This one was about 48. They’re usually about a 120, and this script was a pamphlet, almost. I felt the whole movie there, but I had a lot of questions. Obviously, I completely wanted to work with Sofia going in, so if she had given me something that was two pages, I would have said, “Let’s do it, I’m down for this experience,” but I’ll give you an example. The script was completely laid out as far as the dialogue that’s there, but the Guitar Hero sequence was scripted in one line: “Scene 48, Johnny and Cleo play Guitar Hero, sun’s blasting through the windows of the hotel room, Sammy’s on the couch.” So in shooting, we start playing our songs, we start vibing and making things up, she’ll say, “Ooh, I like when you said that thing about the whammy bar, but go back and do it earlier.” Though I would say that of the whole thing, maybe only 20 percent was improv. The rest was there.

She’s not interested in telegraphing things. Your character has an arc of being transformed by the presence of his daughter, but you have to underplay it in the extreme.
She never states the obvious, she wants to have it all said with one line. I found it the most raw and naked performance I ever had to give, so in that way, it was the most challenging thing I’ve done. I find that if you give me makeup or a machine gun and there are explosions going off … I mean, there are a lot of cheats with acting. I can mimic anything, and if I sat with you for a few hours, I could mimic the hell out of you. When I played Candy Darling in I Shot Andy Warhol, that was easy to play that part. They made me into a woman, I’m in heels, I’m waxed, I’m gonna find the femininity and lay on the bed and take the voice of an old movie star. This part, I had nothing. No tricks, no accent, no game, nothing — no prop, really, except for my smoke and my beer, sometimes.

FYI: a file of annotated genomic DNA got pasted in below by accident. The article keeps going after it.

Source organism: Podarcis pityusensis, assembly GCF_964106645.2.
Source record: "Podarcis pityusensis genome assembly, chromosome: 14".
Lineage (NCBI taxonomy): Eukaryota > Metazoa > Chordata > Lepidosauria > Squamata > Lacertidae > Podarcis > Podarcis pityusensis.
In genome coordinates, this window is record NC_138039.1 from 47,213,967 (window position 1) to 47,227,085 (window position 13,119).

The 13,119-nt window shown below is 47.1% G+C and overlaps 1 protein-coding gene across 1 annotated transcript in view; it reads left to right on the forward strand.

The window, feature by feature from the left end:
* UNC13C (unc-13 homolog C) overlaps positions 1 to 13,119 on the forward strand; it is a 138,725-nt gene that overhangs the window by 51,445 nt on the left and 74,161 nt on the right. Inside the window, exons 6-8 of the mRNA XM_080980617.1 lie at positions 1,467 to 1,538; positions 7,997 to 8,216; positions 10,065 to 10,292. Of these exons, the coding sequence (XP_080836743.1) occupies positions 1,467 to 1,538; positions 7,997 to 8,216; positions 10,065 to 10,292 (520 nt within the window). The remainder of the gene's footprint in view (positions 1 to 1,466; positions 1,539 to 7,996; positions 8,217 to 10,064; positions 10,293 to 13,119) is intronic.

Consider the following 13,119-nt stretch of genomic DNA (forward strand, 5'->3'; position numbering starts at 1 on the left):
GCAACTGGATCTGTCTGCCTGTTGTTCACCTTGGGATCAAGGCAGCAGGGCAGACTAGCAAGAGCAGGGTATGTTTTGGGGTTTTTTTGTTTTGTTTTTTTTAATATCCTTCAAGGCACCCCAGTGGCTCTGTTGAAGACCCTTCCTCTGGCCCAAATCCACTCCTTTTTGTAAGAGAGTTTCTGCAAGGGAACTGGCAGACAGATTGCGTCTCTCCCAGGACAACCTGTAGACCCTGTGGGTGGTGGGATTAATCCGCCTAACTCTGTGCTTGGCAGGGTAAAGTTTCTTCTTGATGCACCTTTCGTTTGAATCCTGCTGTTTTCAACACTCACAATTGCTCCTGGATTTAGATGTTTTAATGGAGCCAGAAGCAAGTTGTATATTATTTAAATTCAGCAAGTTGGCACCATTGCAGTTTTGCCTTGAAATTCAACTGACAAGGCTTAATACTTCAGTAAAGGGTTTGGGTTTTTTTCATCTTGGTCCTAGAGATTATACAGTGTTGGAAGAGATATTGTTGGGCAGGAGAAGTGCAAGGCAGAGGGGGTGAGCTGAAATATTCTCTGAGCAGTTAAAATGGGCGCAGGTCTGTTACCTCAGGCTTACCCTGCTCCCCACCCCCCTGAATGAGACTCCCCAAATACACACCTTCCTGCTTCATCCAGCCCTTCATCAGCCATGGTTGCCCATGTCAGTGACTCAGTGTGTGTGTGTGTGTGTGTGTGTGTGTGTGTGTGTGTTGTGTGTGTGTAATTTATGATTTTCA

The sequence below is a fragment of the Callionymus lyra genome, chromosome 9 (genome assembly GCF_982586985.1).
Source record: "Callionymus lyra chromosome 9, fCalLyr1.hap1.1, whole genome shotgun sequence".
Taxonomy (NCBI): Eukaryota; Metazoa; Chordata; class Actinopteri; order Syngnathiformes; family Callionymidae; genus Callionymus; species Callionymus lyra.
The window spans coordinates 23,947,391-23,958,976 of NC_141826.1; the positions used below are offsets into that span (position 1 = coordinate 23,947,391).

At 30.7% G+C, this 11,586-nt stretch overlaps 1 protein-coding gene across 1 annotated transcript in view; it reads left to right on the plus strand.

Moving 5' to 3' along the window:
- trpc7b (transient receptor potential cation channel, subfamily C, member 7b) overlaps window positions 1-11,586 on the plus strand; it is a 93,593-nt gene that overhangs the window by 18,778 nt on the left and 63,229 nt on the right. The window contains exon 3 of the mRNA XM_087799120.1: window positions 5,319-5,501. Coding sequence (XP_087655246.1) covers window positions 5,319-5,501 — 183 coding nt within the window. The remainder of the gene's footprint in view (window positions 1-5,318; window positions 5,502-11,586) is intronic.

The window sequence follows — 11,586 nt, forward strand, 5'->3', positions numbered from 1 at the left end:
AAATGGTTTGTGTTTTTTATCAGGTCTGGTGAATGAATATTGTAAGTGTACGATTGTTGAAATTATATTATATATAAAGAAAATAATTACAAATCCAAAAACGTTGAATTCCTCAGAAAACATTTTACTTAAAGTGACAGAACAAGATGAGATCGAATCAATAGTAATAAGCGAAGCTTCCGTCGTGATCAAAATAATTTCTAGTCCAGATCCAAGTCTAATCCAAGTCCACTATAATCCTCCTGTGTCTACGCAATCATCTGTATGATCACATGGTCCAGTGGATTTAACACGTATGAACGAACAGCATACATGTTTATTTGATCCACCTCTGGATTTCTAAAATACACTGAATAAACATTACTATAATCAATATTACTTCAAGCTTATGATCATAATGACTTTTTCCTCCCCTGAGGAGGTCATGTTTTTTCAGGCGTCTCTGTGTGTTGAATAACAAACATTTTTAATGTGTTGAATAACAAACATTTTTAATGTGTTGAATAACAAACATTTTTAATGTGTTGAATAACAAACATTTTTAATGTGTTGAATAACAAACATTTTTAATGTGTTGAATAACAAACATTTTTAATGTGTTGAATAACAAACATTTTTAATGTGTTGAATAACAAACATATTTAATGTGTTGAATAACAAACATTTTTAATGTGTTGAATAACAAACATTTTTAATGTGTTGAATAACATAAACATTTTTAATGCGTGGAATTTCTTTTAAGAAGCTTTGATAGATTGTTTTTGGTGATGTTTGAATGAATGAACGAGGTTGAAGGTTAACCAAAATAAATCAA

Sofia asked you to move into the Chateau to prepare for the role. How much of what we see in the movie sprung from that?
Ultimately, she knew that by living here, that things would happen to me as Stephen the way they probably would for Johnny. Sofia would come in the morning and say, “Any gossip from last night?” I’d say, “Funny enough, I had a dry rehearsal of our elevator scene. I was in the elevator with that actor Olivier Martinez, and I didn’t know him all that well — I’d just met him once. We were riding in the elevator and he had scripts under his arm and he said, ‘What room are you in?’ And I said, ‘69.’ He said, ‘Oh yeah? I had a party in 69 once … ’” And she said, “Oh I like that, let’s use that in the scene with Benicio [del Toro, where he shares an awkward elevator chat with Johnny Marco].” I don’t think there were any lines written in that scene — originally, it was supposed to be Vin Diesel in the script. Then he decided he didn’t want to do the part — he didn’t get the joke, I guess.

Elle Fanning plays your 11-year-old daughter in the movie. Is this the first time you’ve ever been a father onscreen?